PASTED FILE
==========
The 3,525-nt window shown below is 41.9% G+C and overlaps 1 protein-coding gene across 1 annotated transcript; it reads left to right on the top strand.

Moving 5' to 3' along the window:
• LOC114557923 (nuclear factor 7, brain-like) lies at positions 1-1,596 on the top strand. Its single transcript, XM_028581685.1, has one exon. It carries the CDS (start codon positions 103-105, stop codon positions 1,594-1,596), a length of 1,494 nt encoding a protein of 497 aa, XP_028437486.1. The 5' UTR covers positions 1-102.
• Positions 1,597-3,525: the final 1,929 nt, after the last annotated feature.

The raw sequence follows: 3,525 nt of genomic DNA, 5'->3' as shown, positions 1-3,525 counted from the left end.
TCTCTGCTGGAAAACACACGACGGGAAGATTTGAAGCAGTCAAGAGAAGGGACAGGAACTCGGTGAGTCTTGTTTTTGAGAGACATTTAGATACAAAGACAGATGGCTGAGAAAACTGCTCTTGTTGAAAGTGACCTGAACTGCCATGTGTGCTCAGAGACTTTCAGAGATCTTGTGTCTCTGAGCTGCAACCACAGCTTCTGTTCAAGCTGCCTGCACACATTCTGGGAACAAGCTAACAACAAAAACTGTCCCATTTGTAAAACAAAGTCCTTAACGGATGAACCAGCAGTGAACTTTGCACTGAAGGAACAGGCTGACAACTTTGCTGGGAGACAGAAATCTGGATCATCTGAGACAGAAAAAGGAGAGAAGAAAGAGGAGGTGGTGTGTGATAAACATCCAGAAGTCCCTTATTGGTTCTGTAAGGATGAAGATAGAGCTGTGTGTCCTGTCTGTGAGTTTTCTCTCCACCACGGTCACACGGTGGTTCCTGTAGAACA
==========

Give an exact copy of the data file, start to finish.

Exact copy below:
The 3,525-nt window shown below is 41.9% G+C and overlaps 1 protein-coding gene across 1 annotated transcript; it reads left to right on the top strand.

Moving 5' to 3' along the window:
• LOC114557923 (nuclear factor 7, brain-like) lies at positions 1-1,596 on the top strand. Its single transcript, XM_028581685.1, has one exon. It carries the CDS (start codon positions 103-105, stop codon positions 1,594-1,596), a length of 1,494 nt encoding a protein of 497 aa, XP_028437486.1. The 5' UTR covers positions 1-102.
• Positions 1,597-3,525: the final 1,929 nt, after the last annotated feature.

The raw sequence follows: 3,525 nt of genomic DNA, 5'->3' as shown, positions 1-3,525 counted from the left end.
TCTCTGCTGGAAAACACACGACGGGAAGATTTGAAGCAGTCAAGAGAAGGGACAGGAACTCGGTGAGTCTTGTTTTTGAGAGACATTTAGATACAAAGACAGATGGCTGAGAAAACTGCTCTTGTTGAAAGTGACCTGAACTGCCATGTGTGCTCAGAGACTTTCAGAGATCTTGTGTCTCTGAGCTGCAACCACAGCTTCTGTTCAAGCTGCCTGCACACATTCTGGGAACAAGCTAACAACAAAAACTGTCCCATTTGTAAAACAAAGTCCTTAACGGATGAACCAGCAGTGAACTTTGCACTGAAGGAACAGGCTGACAACTTTGCTGGGAGACAGAAATCTGGATCATCTGAGACAGAAAAAGGAGAGAAGAAAGAGGAGGTGGTGTGTGATAAACATCCAGAAGTCCCTTATTGGTTCTGTAAGGATGAAGATAGAGCTGTGTGTCCTGTCTGTGAGTTTTCTCTCCACCACGGTCACACGGTGGTTCCTGTAGAACA